I Hate Camping, And Yet, I Have My Life in a Backpack

I Hate Camping, And Yet, I Have My Life in a Backpack

When I was seven years old, I went camping with the Girl Scouts. The night we went, it stormed horribly, and a tornado touched down near the campsite. I was the only one who forgot to put my toothpaste in the car so that it didn’t attract bears. A night spent lying on the floor, certain I would be responsible for our untimely, bear-filled demise inside a tornado funnel, did not instill a love of camping deep within my soul.

Not only do I hate camping, but I also don’t have a particular love of insects. We have an understanding–stay out of sight, and I won’t come looking for you. Even today, when there’s a spider in my shower, I calmly, but very quickly grab the shower head and wash it down the drain, shouting “I’msorryI’msoryI’msorry!!!” the entire time.  So, when I announced that I would be moving to Thailand to spend three months living in very basic conditions to work with Burmese refugees, people were naturally a little surprised.

A night spent lying on the floor, certain I would be responsible for our untimely, bear-filled demise inside a tornado funnel, did not instill a love of camping deep within my soul.

I am a tumbleweed, always on the move. After forty countries visited in ten years, no one ever seems particularly shocked about my picking up and leaving. The preparation for this trip though, has been completely different than it has been for others.
To be honest, I just don’t have that many details about this trip. I know I’ll be spending two weeks at a training center in Nong Khai and then three months living near Mae Sot in Thailand. I have seen a picture of the exterior of the accommodation. I know in my second placement, it is very unlikely I will have internet, and that the amount of electricity I will have is questionable .

This has led me to ask myself some rather interesting questions. First and foremost: am I really doing this? Did I really quit my full-time, stable, university job to sleep under a mosquito net and teach 60 children?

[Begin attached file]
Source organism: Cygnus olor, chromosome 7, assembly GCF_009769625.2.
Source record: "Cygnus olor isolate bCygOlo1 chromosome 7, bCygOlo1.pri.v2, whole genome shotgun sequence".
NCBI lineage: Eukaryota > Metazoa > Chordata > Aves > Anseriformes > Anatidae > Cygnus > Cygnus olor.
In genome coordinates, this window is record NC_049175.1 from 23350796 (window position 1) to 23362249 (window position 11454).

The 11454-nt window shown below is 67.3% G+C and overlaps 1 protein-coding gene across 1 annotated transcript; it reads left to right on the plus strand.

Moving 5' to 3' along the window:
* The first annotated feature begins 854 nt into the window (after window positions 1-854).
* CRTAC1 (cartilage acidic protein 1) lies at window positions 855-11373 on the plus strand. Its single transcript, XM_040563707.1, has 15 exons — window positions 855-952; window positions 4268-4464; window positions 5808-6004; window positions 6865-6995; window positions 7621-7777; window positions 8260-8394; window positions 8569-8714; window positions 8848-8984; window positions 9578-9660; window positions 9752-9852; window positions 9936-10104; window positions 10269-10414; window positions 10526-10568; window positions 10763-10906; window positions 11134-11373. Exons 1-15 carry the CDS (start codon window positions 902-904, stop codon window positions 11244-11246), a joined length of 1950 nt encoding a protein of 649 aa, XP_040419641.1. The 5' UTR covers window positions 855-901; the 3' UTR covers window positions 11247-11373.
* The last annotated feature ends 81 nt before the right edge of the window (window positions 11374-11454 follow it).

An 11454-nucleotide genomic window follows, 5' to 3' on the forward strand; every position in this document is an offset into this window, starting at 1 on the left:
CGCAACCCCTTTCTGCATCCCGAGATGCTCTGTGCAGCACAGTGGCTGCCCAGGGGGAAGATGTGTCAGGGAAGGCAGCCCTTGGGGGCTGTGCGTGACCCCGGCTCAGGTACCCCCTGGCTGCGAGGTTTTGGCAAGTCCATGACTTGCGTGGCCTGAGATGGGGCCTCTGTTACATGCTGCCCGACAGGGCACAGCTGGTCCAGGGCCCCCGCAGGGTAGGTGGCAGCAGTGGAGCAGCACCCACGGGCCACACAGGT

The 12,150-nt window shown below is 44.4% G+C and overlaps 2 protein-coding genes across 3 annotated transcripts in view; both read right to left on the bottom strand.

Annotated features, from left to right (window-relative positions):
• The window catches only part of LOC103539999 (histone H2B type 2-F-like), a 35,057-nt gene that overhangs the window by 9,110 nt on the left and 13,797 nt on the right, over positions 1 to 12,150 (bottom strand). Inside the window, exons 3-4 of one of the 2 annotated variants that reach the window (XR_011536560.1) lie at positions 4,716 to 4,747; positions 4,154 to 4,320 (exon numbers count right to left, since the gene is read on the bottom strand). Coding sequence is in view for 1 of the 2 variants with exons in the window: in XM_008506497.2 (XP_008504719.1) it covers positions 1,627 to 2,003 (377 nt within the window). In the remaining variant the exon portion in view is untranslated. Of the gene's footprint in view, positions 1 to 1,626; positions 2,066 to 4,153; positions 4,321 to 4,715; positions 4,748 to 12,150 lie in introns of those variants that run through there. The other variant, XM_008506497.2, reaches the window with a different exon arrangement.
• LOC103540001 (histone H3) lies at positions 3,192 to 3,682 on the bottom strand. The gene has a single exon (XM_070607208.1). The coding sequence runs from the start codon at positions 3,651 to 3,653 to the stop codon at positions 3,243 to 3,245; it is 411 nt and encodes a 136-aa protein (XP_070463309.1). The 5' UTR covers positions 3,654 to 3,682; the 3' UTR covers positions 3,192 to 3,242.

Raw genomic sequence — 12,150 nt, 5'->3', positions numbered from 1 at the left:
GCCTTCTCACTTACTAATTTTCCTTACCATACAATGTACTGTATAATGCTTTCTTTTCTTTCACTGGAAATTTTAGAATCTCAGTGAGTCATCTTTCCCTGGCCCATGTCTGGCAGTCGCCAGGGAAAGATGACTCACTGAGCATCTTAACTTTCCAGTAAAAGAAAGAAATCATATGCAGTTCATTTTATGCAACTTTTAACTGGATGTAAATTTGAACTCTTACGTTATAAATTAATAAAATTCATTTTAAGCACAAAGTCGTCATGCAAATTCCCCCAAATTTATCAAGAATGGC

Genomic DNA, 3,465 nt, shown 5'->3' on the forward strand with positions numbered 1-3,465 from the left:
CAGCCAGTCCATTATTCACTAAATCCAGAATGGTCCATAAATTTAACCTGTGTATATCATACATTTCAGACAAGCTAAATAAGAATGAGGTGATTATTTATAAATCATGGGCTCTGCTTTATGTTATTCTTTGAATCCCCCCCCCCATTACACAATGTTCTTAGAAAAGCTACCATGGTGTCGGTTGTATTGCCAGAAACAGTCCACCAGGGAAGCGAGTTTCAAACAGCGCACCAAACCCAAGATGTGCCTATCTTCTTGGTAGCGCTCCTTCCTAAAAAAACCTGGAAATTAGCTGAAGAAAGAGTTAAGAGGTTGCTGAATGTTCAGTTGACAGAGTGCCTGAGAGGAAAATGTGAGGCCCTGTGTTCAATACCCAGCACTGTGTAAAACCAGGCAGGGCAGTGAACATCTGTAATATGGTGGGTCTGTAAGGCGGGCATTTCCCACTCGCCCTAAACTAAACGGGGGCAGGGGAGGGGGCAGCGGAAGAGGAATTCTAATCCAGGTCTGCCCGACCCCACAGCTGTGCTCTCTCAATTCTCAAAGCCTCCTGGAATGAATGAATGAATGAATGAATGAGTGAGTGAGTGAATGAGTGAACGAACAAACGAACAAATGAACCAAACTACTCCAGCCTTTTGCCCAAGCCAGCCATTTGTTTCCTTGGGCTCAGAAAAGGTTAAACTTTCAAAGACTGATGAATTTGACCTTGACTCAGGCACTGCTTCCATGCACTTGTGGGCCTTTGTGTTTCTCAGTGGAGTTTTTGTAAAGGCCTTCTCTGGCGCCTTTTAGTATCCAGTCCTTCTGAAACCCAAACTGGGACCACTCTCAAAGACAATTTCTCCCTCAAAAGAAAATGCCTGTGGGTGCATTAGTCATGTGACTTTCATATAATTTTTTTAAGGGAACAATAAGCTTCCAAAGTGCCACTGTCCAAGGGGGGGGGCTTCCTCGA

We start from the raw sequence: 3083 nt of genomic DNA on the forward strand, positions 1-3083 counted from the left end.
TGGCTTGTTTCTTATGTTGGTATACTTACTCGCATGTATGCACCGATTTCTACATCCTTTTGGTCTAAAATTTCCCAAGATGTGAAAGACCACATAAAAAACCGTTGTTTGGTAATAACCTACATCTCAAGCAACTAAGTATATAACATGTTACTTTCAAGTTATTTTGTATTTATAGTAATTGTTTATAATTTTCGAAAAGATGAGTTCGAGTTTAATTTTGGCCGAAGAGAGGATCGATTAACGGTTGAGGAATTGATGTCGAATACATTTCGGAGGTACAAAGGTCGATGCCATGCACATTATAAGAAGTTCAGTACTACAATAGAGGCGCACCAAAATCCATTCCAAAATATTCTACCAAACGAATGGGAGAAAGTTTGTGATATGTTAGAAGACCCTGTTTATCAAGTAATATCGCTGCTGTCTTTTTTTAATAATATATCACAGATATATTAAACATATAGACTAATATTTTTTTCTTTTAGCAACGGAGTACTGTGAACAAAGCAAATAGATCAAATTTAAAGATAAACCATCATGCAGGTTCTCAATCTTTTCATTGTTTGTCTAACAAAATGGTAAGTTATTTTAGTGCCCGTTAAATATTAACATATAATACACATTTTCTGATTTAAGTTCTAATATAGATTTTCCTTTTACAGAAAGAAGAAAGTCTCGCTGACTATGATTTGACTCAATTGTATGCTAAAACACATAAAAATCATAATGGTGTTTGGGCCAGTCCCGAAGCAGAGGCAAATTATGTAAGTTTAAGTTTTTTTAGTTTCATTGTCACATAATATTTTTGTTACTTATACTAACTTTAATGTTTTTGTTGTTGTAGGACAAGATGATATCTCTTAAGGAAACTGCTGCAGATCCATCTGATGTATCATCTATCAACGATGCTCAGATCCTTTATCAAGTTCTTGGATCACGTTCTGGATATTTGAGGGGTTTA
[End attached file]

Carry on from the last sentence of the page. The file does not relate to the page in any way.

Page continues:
Before signing up for this experience, I did not imagine purchasing a LifeStraw (though I’m now pretty excited about it), and standing in the pharmacy trying to decide what kind of booty wipes to buy (Aloe? Sensitive? Baby fresh?) in case the food and I disagree.

What does one do with their spare time in a remote village where WhatsApp and Facebook really aren’t an option? Personally, I am going to make an effort to cook food and learn the language. Just in case though, I’ve come equipped with a solar charger, a friend’s kindle, four coloring books for adults, and a hilarious book called, “What I Was Doing While You Were Breeding”–purchased for me by a friend who really understands me.

While preparing for this trip, I have assumed that I will cope poorly–I figure it’s better to plan for the worst and hope for the best. I’m sure there will be some moment (usually when I travel it’s when something totally trivial happens, like when a pencil breaks or I bang my toe) that makes me have a complete “I don’t fit in here and now everyone hates me because I never tie my sarongs right and I am an embarrassment to my country!” meltdown. So it may be silly, but I am hoping that my organic creamy Meyer lemon face wash somehow comforts me during my time of need.

Did I really quit my full-time, stable, university job to sleep under a mosquito net and teach sixty children?

My whole life from now until the end of December fits in a large camping bag. I’m excited to begin my new adventure, but I’m also nervous about what comes next. I am also really happy that writing these articles will force me into the city every few weeks to post, but I’m hoping that by the end, the city will just be an afterthought.
Oh, and my toothpaste? Chewable tablets. Just in case of bears.
Photo credit: Motohiro Sunouchi

About Liz Sherman

Liz ShermanLiz is from upstate New York and is currently bouncing around the world. From September to December, she will be volunteering in Thailand teaching refugees on the Thai-Myanmar border with Openmind Projects. She has previously lived in Montpellier, France and in Newcastle-upon-Tyne, England. She has three great talents: googling cheap flights (and then booking them), saying “is there cinnamon in this? I’m allergic” in fourteen languages and eating cheese with reckless abandon.

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